The Godmother of Punk is back with a new offering. We’ve been listening to Patti Smith’s newest album Banga and we are happy to report that Smith has yet to lose her touch.
Recorded partially at Electric Lady Studios, the album was released on June 4th but while other online publications gave a review for the sake of being relevant, we actually spent some time with the album and carefully formulated our worthless opinion.
Smith starts off in true protopunk poetry form with “Amerigo”, a dramatic and surrealistic tune, and cleverly follows up with the lead single “April Fool”. Succeeding tracks like the epic “Fuji-san” and the titular “Banga” also makes the ride even sweeter towards the album’s midway point.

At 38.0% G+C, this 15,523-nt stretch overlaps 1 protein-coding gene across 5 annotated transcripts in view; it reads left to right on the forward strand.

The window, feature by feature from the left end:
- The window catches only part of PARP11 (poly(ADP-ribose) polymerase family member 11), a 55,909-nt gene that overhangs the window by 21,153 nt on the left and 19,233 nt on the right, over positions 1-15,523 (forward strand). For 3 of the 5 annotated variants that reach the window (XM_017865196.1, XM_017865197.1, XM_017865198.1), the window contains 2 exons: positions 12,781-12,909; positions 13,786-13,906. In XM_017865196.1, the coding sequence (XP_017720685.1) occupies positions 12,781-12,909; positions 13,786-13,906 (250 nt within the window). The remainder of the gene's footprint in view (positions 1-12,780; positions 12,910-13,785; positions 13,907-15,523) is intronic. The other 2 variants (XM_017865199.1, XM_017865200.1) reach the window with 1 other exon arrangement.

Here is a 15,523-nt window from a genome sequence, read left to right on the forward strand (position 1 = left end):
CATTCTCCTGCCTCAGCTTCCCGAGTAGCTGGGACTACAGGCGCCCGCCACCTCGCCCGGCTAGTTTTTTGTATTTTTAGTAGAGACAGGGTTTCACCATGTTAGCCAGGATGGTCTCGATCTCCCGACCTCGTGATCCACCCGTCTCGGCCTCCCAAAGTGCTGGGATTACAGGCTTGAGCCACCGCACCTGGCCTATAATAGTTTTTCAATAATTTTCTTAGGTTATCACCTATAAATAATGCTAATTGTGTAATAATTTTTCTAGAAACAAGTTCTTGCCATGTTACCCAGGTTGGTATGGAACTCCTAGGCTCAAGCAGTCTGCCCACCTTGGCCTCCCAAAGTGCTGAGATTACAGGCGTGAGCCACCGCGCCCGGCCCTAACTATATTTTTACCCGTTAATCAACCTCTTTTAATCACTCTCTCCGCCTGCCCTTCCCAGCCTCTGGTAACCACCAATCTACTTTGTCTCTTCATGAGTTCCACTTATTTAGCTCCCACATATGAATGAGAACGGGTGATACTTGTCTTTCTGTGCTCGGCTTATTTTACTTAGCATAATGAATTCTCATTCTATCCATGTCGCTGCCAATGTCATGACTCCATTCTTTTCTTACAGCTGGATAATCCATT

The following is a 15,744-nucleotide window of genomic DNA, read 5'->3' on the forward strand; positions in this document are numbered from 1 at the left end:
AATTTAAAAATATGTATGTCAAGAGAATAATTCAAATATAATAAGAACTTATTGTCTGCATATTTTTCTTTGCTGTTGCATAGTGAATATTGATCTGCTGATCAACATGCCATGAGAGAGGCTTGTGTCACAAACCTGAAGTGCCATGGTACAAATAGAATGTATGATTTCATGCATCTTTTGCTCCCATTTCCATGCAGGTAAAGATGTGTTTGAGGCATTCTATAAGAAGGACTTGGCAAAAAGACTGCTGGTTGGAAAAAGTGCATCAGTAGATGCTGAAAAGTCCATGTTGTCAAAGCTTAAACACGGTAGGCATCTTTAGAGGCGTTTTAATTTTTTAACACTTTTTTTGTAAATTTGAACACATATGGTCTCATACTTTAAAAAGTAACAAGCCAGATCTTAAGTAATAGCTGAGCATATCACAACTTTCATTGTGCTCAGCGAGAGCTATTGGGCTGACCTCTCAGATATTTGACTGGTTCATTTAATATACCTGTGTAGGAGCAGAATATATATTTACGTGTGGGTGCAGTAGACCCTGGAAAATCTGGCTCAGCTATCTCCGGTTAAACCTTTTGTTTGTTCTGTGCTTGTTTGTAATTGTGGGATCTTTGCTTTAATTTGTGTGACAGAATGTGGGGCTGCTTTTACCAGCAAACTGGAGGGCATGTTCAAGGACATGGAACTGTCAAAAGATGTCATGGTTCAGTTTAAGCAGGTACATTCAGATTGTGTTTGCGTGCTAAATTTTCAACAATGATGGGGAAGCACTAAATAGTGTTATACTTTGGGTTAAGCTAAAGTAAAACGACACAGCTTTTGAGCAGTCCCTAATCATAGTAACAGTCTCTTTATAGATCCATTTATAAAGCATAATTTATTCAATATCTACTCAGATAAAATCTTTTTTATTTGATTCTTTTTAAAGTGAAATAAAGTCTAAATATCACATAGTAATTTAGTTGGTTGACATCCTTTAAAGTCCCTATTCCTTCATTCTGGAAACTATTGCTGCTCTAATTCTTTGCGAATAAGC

By now, you are aware that you are not going to get the almost snarling and spiritually rambunctious Patti of yesterday. Instead, you are entranced by a sagacious and shaman-like Patti that wields a heavy staff of dynamic prose and conscious rhetoric. It’s different but you feel as if she’s come full circle. She’s isn’t the Patti of old but she’s passionately similar, if not better.
The album carries on rather well for a couple of songs and where most albums would become redundant and irritating, Banga keeps a head full of creative steam. The track “Nine” serves as a pretty rousing turn but, for us, the coupe de grace was “Constantine’s Dream”.
Overall, the lyrical content and musical artistry of Banga is more than worth the listen. Patti Smith is a legend but doesn’t solely rely on her legendary status to propelled the quality of her music. She knows that music fans are being malnourished and her music may very well be their only source of proper nutrients; with that in mind, she gives us the quality Banga.